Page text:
How to Complete a Bill of Lading and a Shipping Instructions? Step by Step Explanation with Examples

Bill of lading is a generic name of a transport document, which is used when goods are carried out via sea shipments.

Today's complex economic activities and modern transportation industry created a ground for the development of different types of bills of lading to be used in different situations.

Forwarder's bill of lading, charter party bill of lading, multimodal bill of lading, negotiable bill of lading, sea waybill etc. are some of the most frequently issued bills of lading types.

Regardless of what types of bill of lading you may face, you can be benefited from today's article, as I will try to explain how to complete a bill of lading in a very plain text with examples.

Easy way to understand the differences between port-to-port, port-to-door, door-to-port and door-to-door shipments

Today, I would like to explain some of the basic shipping terms, that define the starting and ending points of the transportation, known as port-to-port, port-to-door, door-to-port and door-to-door shipments, which you may encounter on your daily work routine very frequently as a shipper or consignee.

Let me start my explanations with port to port shipments.

Port to Port Shipment

“Port to Port Shipment” defines a type of shipment, which commences at the Port of Loading and ends at the Port of Discharge.

Port to Port shipment or Port to Port delivery is the basic form of sea freight transportation, which is used by carriers for hundreds of years.

Bill of lading is the generic name of the transport document, commonly used in Port to Port shipments. It is also known as port to port bill of lading, marine bill of lading or ocean bill of lading.

Port to Port Shipment Graphic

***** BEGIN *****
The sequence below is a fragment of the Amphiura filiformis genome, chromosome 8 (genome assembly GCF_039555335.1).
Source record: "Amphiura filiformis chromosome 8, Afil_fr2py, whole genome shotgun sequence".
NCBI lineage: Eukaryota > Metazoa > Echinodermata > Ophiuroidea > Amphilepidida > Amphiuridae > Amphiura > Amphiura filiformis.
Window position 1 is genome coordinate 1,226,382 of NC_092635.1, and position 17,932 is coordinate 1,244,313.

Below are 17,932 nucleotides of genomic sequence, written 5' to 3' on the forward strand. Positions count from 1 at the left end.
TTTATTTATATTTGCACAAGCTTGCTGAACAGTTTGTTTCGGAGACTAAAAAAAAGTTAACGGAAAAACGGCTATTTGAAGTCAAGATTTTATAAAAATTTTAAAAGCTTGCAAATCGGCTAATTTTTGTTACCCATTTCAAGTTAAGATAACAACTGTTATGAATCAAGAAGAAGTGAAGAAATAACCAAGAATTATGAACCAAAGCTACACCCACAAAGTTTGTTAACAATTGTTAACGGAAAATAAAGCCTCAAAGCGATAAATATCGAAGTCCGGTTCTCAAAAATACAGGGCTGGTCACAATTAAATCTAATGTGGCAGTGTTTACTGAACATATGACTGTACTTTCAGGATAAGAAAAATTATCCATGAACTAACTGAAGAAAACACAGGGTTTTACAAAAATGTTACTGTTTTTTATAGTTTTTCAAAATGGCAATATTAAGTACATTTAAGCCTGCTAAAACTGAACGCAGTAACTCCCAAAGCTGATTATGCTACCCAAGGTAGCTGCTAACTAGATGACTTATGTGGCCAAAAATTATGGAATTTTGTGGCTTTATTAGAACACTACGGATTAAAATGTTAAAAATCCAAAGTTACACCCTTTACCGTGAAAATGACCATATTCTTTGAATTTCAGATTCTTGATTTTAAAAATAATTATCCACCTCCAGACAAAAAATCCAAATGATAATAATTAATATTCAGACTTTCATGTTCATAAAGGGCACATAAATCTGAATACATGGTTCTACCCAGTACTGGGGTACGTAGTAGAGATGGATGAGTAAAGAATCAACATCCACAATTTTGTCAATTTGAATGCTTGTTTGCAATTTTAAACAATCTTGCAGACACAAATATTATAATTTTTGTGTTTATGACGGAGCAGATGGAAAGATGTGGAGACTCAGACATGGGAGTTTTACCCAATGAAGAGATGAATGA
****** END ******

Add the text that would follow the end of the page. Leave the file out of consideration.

Thanks to the technological improvements in logistics sector and standardization achieved by containerization, now carriers, actual or contractual, can offer more flexible transport options to their clients.

What are the differences between a multimodal bill of lading and a bill of lading?

Bill of lading and multimodal bill of lading are two important transport documents. They are frequently used in international trade.

Exporters and importers should be expecting to receive one of these transport documents from carriers, especially when they choose to use sea transportation.

Sometimes, it is not easy to distinguish a bill of lading from a multimodal bill of lading, even for experienced shippers.

Today, I will show you how to seperate a bill of lading from a multimodal bill of lading. But first of all, you need to understand the importance of the shipment coverage, such as port-to-port shipments and door-to-door shipments.

Let me start with the definition of a port-to-port shipment.

What is a Port-to-Port Shipment?

Port to port shipment can be defined as a single mode sea freight transportation, which is started at the port of loading and ended at the port of discharge.

Bill of lading is the transport document which is exclusively used in port to port shipments. It is sometimes called as ocean bill of lading or marine bill of lading.

What are the differences between clean bill of lading and claused/dirty bill of lading?

Clean bill of lading is a type of transport document, which indicates no clause or notation expressly declaring a defective condition of the goods or their packaging.

Claused bill of lading, sometimes referred as unclean bill of lading or dirty bill of lading, on the other hand, indicates that the goods that loaded on board of the carrying vessel, have some apparent defects.

Today, I would like to mention the differences between clean bill of lading and unclean/dirty/claused bill of lading.

Clean Bill of Lading | Dirty Bill of Lading Differences
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But, 1st of all I need to address couple of important topics in regards to this subject.

Import Purchase Order Samples in Excel: For Ex Works, FCA and FOB Delivery Terms

A purchase order is a kind of commercial document, which is issued by an importer in order to authorize an import deal.

An importer can create a purchase order with ease, especially after an ongoing business relationship has been established between the exporter and importer. That is because of the fact that it takes little while for the importer to learn the structure of the transaction, including shipment, packaging details etc.

First time orders are most likely to be confirmed with a proforma invoice, which is issued by the exporter.

Today, I would like to share with you purchase order samples, which can be used in foreign trade businesses.

Since purchase orders need to be issued by importers, I mentioned the templates as "Import Purchase Order Samples" in the title of this article.

purchase order sample picture

Purchase order samples, that you can download from this page, are prepared according to Ex works (EXW), Free Carrier (FCA) and Free on Board (FOB) Incoterms.
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